Jonathan Bilyk, Cook County Record, December 7, 2016
A discrimination suit against a nationwide temp staffing agency marks the second such complaint launched by a Chicago plaintiffs’ employment law firm in recent weeks alleging staffing companies have discriminated against African-American workers in favor of Hispanic laborers.
On Dec. 6, five plaintiffs, identified as Antwoin Hunt, James Zollicoffer, Norman Green, James Lewis and Kevin James, filed suit in Chicago federal court against MVP Staffing, formally known as Personnel Staffing Group LLC, alleging discriminatory hiring practices.
The lawsuit also named as defendants a group of businesses for which Deerfield-based Most Valuable Personnel provided temporary workers. These included Wheeling-based commercial printer Segerdahl Corporation; Mercury Plastics, of Chicago; printer MPS Chicago Inc., which does business as Jet Litho, of Downers Grove; Ari Packaging, of Alsip; Lawrence Foods, of Elk Grove Village; and Chicago-based Blommer Chocolate.
According to the lawsuit, the named plaintiffs had all sought employment through MVP’s Cicero office for at least the last four years, but were on several occasions passed over for job assignments in favor of Hispanic workers, because MVP went along with employer requests to send them Hispanic workers, rather than African Americans.
The lawsuit said MVP and their client employers would routinely “use code words such as ‘guapos’ (translated as ‘pretty boys’ – ones who don’t want to do dirty work) to refer to African Americans and ‘feos’ (translated as ‘dirty ones’), ‘bilingues’ (translated as ‘bilinguals’) or ‘los que escuchan a La Ley’ (translated as ‘people who listen to Spanish radio station La Ley’) to refer to Hispanic laborers” and ensure Hispanic workers, and not African Americans, were assigned to work at the companies.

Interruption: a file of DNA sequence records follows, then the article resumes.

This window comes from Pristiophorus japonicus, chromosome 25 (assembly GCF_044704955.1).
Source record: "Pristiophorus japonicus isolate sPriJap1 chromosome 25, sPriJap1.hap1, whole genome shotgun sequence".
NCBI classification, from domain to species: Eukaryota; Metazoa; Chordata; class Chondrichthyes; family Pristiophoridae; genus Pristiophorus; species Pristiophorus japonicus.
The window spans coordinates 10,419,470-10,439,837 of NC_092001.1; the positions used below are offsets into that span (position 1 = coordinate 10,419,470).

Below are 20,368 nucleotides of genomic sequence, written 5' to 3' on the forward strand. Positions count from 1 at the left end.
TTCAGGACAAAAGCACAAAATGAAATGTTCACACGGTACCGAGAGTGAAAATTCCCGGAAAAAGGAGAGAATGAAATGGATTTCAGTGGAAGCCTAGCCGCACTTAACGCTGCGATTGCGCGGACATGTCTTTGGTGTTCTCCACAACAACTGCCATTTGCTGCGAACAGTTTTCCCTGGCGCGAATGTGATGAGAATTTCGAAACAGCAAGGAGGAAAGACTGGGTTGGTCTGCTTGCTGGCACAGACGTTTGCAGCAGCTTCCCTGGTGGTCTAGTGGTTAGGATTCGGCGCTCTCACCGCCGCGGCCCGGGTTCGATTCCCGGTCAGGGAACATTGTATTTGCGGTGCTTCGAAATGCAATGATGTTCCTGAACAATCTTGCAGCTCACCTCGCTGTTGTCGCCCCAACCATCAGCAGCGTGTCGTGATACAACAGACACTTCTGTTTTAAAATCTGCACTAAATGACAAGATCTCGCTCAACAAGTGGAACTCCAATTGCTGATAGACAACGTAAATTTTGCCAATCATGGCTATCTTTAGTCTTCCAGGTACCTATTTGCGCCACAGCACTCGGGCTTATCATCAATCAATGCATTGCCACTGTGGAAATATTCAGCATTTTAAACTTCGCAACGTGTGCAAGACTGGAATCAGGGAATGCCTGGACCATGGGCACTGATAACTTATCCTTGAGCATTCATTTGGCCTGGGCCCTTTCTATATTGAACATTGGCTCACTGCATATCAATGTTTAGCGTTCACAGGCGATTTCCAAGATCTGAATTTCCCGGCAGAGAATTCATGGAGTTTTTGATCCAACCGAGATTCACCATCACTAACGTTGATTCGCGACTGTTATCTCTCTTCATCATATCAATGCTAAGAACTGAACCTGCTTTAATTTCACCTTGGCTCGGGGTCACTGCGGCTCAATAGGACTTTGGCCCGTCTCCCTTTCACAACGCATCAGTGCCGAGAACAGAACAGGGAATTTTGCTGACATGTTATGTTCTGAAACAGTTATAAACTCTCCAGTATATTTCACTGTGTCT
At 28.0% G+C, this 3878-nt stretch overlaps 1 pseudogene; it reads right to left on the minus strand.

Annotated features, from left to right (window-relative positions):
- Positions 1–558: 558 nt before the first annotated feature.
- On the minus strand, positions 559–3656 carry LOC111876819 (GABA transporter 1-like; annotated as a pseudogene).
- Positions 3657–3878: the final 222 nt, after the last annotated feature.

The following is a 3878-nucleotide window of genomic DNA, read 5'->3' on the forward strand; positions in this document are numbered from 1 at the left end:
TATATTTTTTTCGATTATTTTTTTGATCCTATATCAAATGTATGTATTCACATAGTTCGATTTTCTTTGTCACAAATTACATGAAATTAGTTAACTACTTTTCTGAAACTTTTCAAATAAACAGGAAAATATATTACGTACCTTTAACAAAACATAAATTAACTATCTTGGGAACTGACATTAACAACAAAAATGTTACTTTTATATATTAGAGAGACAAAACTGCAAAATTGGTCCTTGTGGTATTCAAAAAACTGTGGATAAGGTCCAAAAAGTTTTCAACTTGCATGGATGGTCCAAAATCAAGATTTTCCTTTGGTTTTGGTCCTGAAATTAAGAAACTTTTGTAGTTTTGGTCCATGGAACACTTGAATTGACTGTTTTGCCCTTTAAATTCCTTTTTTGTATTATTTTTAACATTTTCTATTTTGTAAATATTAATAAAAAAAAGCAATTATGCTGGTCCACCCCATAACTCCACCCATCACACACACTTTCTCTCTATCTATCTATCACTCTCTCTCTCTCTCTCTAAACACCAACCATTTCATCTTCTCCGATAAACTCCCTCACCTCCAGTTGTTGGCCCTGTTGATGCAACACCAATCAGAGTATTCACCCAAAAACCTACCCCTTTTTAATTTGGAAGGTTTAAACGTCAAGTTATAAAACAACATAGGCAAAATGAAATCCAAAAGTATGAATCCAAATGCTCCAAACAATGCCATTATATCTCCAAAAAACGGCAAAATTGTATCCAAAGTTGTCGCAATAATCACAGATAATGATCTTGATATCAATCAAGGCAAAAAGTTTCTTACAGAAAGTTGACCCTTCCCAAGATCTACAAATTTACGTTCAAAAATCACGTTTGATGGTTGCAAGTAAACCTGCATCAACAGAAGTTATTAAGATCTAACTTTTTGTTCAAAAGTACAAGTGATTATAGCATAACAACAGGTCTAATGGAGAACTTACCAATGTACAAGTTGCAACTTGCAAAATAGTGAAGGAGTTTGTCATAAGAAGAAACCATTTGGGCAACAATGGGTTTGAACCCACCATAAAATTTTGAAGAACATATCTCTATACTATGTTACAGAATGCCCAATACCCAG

The lawsuit asked for the certification of plaintiff classes including potentially thousands of African Americans who have been passed over for work through MVP since December 2012.
The lawsuit demanded back pay and attorney fees from MVP and the named defendant employers, as well as an injunction preventing MVP and the employers from continuing their allegedly discriminatory staffing and job placement practices.